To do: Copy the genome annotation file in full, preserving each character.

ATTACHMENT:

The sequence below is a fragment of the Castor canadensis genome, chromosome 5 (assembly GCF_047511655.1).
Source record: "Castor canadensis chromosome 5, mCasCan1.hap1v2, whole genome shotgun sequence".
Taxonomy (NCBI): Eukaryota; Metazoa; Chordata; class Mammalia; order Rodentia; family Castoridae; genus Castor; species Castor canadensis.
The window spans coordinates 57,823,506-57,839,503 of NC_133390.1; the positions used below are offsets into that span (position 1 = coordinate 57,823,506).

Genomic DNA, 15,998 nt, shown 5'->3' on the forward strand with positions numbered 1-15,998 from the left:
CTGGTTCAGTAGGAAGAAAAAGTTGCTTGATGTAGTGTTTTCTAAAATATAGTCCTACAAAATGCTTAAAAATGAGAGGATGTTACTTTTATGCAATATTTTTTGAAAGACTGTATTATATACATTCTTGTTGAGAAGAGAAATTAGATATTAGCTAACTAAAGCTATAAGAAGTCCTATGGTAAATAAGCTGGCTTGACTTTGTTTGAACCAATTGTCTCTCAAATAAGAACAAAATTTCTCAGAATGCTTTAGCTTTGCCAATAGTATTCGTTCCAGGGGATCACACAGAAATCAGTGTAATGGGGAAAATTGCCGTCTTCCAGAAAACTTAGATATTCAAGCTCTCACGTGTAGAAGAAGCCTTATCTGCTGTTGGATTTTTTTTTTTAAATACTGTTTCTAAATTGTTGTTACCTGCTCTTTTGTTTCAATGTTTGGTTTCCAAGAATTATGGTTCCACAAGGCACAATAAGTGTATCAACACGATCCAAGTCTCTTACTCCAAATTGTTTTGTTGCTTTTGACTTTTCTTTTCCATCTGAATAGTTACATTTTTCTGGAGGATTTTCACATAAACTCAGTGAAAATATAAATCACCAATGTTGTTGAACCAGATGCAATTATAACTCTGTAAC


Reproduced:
The sequence below is a fragment of the Castor canadensis genome, chromosome 5 (assembly GCF_047511655.1).
Source record: "Castor canadensis chromosome 5, mCasCan1.hap1v2, whole genome shotgun sequence".
Taxonomy (NCBI): Eukaryota; Metazoa; Chordata; class Mammalia; order Rodentia; family Castoridae; genus Castor; species Castor canadensis.
The window spans coordinates 57,823,506-57,839,503 of NC_133390.1; the positions used below are offsets into that span (position 1 = coordinate 57,823,506).

Genomic DNA, 15,998 nt, shown 5'->3' on the forward strand with positions numbered 1-15,998 from the left:
CTGGTTCAGTAGGAAGAAAAAGTTGCTTGATGTAGTGTTTTCTAAAATATAGTCCTACAAAATGCTTAAAAATGAGAGGATGTTACTTTTATGCAATATTTTTTGAAAGACTGTATTATATACATTCTTGTTGAGAAGAGAAATTAGATATTAGCTAACTAAAGCTATAAGAAGTCCTATGGTAAATAAGCTGGCTTGACTTTGTTTGAACCAATTGTCTCTCAAATAAGAACAAAATTTCTCAGAATGCTTTAGCTTTGCCAATAGTATTCGTTCCAGGGGATCACACAGAAATCAGTGTAATGGGGAAAATTGCCGTCTTCCAGAAAACTTAGATATTCAAGCTCTCACGTGTAGAAGAAGCCTTATCTGCTGTTGGATTTTTTTTTTTAAATACTGTTTCTAAATTGTTGTTACCTGCTCTTTTGTTTCAATGTTTGGTTTCCAAGAATTATGGTTCCACAAGGCACAATAAGTGTATCAACACGATCCAAGTCTCTTACTCCAAATTGTTTTGTTGCTTTTGACTTTTCTTTTCCATCTGAATAGTTACATTTTTCTGGAGGATTTTCACATAAACTCAGTGAAAATATAAATCACCAATGTTGTTGAACCAGATGCAATTATAACTCTGTAAC